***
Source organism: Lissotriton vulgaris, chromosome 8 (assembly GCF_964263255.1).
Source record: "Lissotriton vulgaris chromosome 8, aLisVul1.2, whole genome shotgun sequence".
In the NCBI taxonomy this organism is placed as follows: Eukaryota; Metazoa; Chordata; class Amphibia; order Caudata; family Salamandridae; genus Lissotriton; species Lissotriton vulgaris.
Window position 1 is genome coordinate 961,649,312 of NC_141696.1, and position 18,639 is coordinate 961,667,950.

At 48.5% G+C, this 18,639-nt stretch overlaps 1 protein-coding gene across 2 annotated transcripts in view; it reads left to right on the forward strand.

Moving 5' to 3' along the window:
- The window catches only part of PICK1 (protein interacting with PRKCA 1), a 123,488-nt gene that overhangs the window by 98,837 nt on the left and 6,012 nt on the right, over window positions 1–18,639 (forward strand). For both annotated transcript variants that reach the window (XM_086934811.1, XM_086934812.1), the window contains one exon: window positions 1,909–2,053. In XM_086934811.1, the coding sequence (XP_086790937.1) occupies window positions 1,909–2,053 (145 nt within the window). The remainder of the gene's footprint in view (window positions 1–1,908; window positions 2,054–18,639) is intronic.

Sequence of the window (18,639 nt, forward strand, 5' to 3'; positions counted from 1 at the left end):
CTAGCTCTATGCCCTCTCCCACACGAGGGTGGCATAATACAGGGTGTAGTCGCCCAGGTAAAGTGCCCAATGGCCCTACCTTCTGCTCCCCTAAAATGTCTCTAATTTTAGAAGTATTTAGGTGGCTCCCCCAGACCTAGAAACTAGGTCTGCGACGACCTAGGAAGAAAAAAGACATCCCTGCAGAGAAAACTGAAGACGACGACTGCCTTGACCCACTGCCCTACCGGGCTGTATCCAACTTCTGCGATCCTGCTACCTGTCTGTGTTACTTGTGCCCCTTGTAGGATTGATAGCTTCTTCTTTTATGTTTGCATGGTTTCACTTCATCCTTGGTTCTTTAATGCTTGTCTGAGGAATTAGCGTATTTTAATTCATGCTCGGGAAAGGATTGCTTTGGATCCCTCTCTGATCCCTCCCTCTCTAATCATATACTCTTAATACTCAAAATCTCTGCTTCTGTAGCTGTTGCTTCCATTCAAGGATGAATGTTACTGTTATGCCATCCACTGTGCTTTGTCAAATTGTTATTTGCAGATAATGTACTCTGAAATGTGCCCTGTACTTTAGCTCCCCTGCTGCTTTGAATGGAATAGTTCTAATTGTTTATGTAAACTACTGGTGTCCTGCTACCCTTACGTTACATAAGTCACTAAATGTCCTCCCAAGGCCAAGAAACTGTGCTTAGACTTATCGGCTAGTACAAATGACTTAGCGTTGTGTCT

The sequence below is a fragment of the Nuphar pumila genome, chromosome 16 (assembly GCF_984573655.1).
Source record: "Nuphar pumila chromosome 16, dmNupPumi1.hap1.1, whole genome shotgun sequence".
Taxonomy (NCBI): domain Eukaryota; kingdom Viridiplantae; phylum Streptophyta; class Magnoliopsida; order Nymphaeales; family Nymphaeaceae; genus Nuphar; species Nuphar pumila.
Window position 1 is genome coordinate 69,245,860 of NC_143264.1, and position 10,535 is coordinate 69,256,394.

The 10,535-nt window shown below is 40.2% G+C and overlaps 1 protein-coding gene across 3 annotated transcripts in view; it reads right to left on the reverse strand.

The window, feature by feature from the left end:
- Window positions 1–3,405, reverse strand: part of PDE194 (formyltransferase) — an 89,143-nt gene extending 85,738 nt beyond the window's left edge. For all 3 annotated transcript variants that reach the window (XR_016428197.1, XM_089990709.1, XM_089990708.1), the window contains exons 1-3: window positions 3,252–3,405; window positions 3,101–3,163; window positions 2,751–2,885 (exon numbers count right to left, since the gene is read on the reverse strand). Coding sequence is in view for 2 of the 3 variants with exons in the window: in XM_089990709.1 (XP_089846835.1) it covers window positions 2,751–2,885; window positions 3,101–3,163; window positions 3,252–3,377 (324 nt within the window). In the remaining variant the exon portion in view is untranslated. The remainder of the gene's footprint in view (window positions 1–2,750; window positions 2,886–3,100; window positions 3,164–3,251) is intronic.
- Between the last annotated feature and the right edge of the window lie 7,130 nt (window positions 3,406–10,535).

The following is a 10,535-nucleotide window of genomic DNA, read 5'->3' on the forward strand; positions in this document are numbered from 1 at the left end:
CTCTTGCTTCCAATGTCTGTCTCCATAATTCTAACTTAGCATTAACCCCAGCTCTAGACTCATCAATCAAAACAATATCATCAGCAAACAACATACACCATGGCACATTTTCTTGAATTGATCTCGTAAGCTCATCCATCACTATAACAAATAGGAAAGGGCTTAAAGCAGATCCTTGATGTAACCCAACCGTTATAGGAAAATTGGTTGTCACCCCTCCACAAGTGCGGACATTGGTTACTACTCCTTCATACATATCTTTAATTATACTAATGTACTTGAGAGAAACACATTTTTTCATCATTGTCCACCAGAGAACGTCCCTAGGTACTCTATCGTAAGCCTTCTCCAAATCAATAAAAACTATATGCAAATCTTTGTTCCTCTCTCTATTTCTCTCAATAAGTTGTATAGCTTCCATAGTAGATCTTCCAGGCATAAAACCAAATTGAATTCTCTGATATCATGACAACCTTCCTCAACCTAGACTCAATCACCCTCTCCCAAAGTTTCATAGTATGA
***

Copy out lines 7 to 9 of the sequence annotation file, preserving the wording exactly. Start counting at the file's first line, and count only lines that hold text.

- The window catches only part of PICK1 (protein interacting with PRKCA 1), a 123,488-nt gene that overhangs the window by 98,837 nt on the left and 6,012 nt on the right, over window positions 1–18,639 (forward strand). For both annotated transcript variants that reach the window (XM_086934811.1, XM_086934812.1), the window contains one exon: window positions 1,909–2,053. In XM_086934811.1, the coding sequence (XP_086790937.1) occupies window positions 1,909–2,053 (145 nt within the window). The remainder of the gene's footprint in view (window positions 1–1,908; window positions 2,054–18,639) is intronic.

Sequence of the window (18,639 nt, forward strand, 5' to 3'; positions counted from 1 at the left end):
CTAGCTCTATGCCCTCTCCCACACGAGGGTGGCATAATACAGGGTGTAGTCGCCCAGGTAAAGTGCCCAATGGCCCTACCTTCTGCTCCCCTAAAATGTCTCTAATTTTAGAAGTATTTAGGTGGCTCCCCCAGACCTAGAAACTAGGTCTGCGACGACCTAGGAAGAAAAAAGACATCCCTGCAGAGAAAACTGAAGACGACGACTGCCTTGACCCACTGCCCTACCGGGCTGTATCCAACTTCTGCGATCCTGCTACCTGTCTGTGTTACTTGTGCCCCTTGTAGGATTGATAGCTTCTTCTTTTATGTTTGCATGGTTTCACTTCATCCTTGGTTCTTTAATGCTTGTCTGAGGAATTAGCGTATTTTAATTCATGCTCGGGAAAGGATTGCTTTGGATCCCTCTCTGATCCCTCCCTCTCTAATCATATACTCTTAATACTCAAAATCTCTGCTTCTGTAGCTGTTGCTTCCATTCAAGGATGAATGTTACTGTTATGCCATCCACTGTGCTTTGTCAAATTGTTATTTGCAGATAATGTACTCTGAAATGTGCCCTGTACTTTAGCTCCCCTGCTGCTTTGAATGGAATAGTTCTAATTGTTTATGTAAACTACTGGTGTCCTGCTACCCTTACGTTACATAAGTCACTAAATGTCCTCCCAAGGCCAAGAAACTGTGCTTAGACTTATCGGCTAGTACAAATGACTTAGCGTTGTGTCT